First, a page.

Indonesia: East Nusa Tenggara faces continuous water deficit, drought

Djemi Amnifu The Jakarta Post 22 Aug 16;

Despite a series of infrastructure projects to provide clean water to residents of East Nusa Tenggara (NTT), the province continues to suffer from a lack of clean water due to low rainfall in recent years.

With the help of financial assistance from the central government, the province has seen the construction of artesian wells and water reservoirs to supply clean water.

However, the province is still suffering a water deficit of up to 1.5 billion cubic meters per year.

“We currently have artificial lakes, artesian wells and a dam, but they can only accommodate 58 million cubic meters of water. This is certainly not enough to deal with the existing water deficit,” NTT public works agency head Andre Koreh said on Friday.

He said there were periods when rainfall was high across the province, however the rainwater then flowed into the sea due to inefficient water catchment areas.

“This is what has led NTT to see water deficits of up to 1.5 billion cubic meters annually,” Andre said.

He said good water-resource management could help solve the problem, but due to infrastructure challenges, the province would need Rp 4 trillion to fund such initiatives.

Unfortunately, the provincial budget could only allocate Rp 4 billion per year. “This is most surely insufficient for what is needed,” he said.

The central government’s budget allocation for the province increased from Rp 1 trillion in 2014 to over
Rp 3 trillion last year.

“This is inseparable from the President’s Nawacita program of developing Indonesia from the fringes and strengthening border areas. NTT is very strategically positioned to receive larger budget allocations,” he said.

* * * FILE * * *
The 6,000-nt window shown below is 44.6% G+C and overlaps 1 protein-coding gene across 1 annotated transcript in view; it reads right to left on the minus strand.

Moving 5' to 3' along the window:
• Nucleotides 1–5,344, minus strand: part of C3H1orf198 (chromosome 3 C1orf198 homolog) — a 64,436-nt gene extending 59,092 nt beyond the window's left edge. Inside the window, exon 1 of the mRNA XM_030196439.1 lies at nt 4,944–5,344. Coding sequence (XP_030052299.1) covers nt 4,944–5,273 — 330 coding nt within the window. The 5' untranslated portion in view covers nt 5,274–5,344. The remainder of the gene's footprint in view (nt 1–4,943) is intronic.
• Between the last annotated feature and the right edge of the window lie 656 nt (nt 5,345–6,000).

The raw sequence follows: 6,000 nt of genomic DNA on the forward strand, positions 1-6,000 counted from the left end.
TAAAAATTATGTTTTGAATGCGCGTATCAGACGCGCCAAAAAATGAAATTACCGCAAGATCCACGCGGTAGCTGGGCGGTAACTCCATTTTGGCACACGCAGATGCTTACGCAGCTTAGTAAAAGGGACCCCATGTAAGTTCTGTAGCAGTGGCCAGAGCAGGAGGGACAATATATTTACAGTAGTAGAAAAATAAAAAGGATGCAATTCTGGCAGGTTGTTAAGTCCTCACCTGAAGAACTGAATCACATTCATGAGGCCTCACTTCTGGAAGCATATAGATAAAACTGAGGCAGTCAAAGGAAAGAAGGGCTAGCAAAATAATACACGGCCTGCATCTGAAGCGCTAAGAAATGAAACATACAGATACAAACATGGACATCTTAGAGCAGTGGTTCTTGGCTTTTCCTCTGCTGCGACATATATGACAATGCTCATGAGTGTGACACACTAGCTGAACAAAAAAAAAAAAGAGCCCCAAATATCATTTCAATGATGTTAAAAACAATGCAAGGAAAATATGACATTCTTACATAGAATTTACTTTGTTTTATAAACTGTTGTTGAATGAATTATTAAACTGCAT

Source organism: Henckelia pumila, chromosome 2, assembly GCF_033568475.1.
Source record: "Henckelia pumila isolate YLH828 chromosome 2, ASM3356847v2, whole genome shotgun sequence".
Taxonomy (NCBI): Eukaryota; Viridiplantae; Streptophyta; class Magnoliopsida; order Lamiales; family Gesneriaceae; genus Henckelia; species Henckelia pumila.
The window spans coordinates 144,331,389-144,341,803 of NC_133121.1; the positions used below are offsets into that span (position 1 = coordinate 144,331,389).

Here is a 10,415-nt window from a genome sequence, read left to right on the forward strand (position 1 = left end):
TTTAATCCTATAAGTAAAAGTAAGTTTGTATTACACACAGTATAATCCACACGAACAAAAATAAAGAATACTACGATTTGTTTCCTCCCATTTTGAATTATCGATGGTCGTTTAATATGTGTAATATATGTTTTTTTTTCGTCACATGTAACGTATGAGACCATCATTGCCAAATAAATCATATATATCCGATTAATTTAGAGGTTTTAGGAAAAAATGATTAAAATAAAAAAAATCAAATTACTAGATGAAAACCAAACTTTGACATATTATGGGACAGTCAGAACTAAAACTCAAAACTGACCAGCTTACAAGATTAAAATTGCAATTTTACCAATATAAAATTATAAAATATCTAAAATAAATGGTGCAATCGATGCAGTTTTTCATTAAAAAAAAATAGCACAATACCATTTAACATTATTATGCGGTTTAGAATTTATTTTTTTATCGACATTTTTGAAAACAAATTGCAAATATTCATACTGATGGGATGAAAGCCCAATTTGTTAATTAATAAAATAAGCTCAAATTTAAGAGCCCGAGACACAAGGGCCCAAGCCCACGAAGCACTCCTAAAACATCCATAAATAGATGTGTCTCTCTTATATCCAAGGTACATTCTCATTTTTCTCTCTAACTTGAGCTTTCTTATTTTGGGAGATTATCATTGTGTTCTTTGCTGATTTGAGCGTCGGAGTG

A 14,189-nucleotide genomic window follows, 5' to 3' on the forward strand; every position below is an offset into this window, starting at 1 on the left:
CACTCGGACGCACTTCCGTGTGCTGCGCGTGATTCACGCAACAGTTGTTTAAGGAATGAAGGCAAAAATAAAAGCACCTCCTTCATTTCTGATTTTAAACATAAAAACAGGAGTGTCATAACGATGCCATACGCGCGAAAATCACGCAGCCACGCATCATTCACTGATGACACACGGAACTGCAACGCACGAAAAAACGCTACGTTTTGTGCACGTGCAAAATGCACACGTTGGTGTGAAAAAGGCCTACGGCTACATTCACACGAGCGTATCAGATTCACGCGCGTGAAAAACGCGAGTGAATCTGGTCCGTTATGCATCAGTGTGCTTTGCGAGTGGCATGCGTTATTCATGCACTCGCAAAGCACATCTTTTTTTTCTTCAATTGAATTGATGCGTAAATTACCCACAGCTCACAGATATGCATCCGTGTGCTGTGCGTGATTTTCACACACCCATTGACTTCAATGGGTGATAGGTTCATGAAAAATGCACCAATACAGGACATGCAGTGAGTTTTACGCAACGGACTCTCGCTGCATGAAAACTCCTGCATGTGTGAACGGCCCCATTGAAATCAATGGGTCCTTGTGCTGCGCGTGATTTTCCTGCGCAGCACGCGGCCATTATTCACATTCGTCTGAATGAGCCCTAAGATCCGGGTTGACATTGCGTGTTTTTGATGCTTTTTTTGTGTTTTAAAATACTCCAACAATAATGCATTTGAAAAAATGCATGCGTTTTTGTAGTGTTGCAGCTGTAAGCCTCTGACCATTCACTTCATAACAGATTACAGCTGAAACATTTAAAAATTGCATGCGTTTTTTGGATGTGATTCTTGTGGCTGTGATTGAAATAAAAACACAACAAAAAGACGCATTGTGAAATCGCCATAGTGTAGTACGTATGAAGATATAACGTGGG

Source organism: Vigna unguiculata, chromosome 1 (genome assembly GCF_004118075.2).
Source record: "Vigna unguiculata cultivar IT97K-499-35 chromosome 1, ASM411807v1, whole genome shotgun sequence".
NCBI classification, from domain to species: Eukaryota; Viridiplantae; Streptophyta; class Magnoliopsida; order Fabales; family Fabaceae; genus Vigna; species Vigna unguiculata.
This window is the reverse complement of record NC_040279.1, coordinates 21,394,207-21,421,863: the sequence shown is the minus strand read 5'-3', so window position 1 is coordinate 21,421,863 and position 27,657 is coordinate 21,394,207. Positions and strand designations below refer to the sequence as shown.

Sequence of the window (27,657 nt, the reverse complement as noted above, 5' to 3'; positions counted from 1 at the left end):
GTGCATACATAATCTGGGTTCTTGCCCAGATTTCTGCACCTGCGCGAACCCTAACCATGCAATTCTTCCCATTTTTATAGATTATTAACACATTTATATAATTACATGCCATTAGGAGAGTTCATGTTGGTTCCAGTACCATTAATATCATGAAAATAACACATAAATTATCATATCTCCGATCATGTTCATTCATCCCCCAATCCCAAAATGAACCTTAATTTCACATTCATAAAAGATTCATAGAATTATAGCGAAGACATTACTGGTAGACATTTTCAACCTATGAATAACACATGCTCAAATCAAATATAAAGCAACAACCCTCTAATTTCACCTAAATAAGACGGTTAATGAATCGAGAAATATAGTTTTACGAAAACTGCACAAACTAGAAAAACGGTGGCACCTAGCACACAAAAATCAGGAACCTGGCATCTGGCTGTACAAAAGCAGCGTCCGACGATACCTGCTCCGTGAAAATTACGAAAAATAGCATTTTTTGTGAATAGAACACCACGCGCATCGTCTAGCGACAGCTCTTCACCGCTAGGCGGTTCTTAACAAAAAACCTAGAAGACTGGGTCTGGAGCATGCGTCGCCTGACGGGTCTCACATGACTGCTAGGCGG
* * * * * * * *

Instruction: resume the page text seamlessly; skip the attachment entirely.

Andre said that to deal with the water problem, particular areas were engineered to become water reservoirs.

According to him, when the provincial administration plans to develop water catchment areas, social issues such as problems with land acquisition emerge because some people do not want dams built on their land.

Andre said that the neighboring province, West Nusa Tenggara (NTB), was able to deal with water supply issues because it had 16 artificial lakes. Its eastern neighbor, on the other hand, only has one dam, with two others under construction. In fact, both started developing dams in 2000.

“The Kolhua and Lambo dams up to the present cannot be developed because of land problems. In fact, both should have been developed before the two that are currently under construction,” he said.

Despite the problems, Andre said, the plan to develop seven dams in NTT had been included in the Presidential decree including the Rotiklot and Raknamo dams currently under construction.

The five other dams to developed in the province include Maniking in Kupang regency, Temef in South Timor Tengah (TTS) regency, Napung Gete in Sikka regency, Lambo in Ngada regency and Kolhua in Kupang city.

The seven dams, according to Andre, were among 49 dams to be developed by the central government. He added that the Cipta Karya directorate general said that the number of dams to be developed in NTT could be increased from seven to 12. “But we are facing land problems. People still think that developing infrastructure is the same as eradicating ethnic groups,” he said.

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